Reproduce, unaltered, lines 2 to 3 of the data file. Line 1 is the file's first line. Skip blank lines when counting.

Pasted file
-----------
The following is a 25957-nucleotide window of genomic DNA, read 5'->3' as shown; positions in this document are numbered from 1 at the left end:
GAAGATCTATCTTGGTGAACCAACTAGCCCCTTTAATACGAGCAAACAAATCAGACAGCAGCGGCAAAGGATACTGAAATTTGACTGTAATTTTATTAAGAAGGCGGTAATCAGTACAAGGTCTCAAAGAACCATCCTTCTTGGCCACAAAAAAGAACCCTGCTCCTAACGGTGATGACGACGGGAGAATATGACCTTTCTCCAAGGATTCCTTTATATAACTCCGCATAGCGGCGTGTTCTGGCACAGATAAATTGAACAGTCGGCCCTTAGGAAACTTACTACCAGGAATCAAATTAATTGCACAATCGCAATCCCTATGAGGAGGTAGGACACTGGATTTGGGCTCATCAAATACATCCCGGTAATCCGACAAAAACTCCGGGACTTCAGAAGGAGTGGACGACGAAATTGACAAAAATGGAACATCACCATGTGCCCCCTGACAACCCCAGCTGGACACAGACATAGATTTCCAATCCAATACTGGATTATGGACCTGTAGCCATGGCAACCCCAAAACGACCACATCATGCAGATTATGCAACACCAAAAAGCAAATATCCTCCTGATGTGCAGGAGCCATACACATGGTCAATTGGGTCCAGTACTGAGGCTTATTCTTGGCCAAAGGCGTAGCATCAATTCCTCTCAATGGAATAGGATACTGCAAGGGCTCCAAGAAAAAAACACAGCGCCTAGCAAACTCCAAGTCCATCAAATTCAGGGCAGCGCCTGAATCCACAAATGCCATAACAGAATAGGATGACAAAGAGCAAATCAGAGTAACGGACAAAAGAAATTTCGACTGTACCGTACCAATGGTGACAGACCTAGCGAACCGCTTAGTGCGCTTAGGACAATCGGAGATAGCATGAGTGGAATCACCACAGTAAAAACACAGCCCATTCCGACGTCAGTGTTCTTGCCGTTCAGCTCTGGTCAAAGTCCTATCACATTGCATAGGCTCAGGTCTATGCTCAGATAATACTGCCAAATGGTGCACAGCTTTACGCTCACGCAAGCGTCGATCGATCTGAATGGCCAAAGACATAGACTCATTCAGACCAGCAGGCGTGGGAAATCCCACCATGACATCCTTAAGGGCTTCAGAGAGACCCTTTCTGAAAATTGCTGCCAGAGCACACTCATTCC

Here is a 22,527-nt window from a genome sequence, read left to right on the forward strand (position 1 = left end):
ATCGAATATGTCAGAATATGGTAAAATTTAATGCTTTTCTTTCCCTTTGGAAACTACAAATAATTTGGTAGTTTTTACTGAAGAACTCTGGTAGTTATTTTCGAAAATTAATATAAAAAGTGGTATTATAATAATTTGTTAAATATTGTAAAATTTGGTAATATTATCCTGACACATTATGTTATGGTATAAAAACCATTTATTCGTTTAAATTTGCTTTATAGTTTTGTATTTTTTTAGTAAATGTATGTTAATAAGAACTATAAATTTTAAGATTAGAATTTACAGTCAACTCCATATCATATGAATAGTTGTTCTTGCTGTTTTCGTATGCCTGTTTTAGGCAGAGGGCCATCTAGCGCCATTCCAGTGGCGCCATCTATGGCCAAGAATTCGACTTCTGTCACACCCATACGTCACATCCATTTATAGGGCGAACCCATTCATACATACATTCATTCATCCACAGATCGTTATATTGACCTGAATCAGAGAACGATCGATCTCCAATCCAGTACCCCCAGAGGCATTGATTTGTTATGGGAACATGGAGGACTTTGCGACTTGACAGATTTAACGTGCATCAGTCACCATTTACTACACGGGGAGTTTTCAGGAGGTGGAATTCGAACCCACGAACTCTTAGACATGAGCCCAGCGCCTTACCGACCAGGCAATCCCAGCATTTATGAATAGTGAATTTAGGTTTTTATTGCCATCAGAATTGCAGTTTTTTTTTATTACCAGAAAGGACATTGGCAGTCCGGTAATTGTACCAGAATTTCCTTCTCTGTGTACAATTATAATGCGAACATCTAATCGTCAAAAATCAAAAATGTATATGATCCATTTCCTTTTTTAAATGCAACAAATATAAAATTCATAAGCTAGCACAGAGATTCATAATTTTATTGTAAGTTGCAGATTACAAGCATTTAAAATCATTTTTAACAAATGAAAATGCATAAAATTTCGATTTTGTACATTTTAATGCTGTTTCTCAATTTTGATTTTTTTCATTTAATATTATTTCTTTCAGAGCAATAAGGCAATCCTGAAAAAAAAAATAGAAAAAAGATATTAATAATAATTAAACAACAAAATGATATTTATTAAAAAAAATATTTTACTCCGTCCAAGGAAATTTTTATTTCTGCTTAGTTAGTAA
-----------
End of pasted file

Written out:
GAAGATCTATCTTGGTGAACCAACTAGCCCCTTTAATACGAGCAAACAAATCAGACAGCAGCGGCAAAGGATACTGAAATTTGACTGTAATTTTATTAAGAAGGCGGTAATCAGTACAAGGTCTCAAAGAACCATCCTTCTTGGCCACAAAAAAGAACCCTGCTCCTAACGGTGATGACGACGGGAGAATATGACCTTTCTCCAAGGATTCCTTTATATAACTCCGCATAGCGGCGTGTTCTGGCACAGATAAATTGAACAGTCGGCCCTTAGGAAACTTACTACCAGGAATCAAATTAATTGCACAATCGCAATCCCTATGAGGAGGTAGGACACTGGATTTGGGCTCATCAAATACATCCCGGTAATCCGACAAAAACTCCGGGACTTCAGAAGGAGTGGACGACGAAATTGACAAAAATGGAACATCACCATGTGCCCCCTGACAACCCCAGCTGGACACAGACATAGATTTCCAATCCAATACTGGATTATGGACCTGTAGCCATGGCAACCCCAAAACGACCACATCATGCAGATTATGCAACACCAAAAAGCAAATATCCTCCTGATGTGCAGGAGCCATACACATGGTCAATTGGGTCCAGTACTGAGGCTTATTCTTGGCCAAAGGCGTAGCATCAATTCCTCTCAATGGAATAGGATACTGCAAGGGCTCCAAGAAAAAAACACAGCGCCTAGCAAACTCCAAGTCCATCAAATTCAGGGCAGCGCCTGAATCCACAAATGCCATAACAGAATAGGATGACAAAGAGCAAATCAGAGTAACGGACAAAAGAAATTTCGACTGTACCGTACCAATGGTGACAGACCTAGCGAACCGCTTAGTGCGCTTAGGACAATCGGAGATAGCATGAGTGGAATCACCACAGTAAAAACACAGCCCATTCCGACGTCAGTGTTCTTGCCGTTCAGCTCTGGTCAAAGTCCTATCACATTGCATAGGCTCAGGTCTATGCTCAGATAATACTGCCAAATGGTGCACAGCTTTACGCTCACGCAAGCGTCGATCGATCTGAATGGCCAAAGACATAGACTCATTCAGACCAGCAGGCGTGGGAAATCCCACCATGACATCCTTAAGGGCTTCAGAGAGACCCTTTCTGAAAATTGCTGCCAGAGCACACTCATTCC

Here is a 22,527-nt window from a genome sequence, read left to right on the forward strand (position 1 = left end):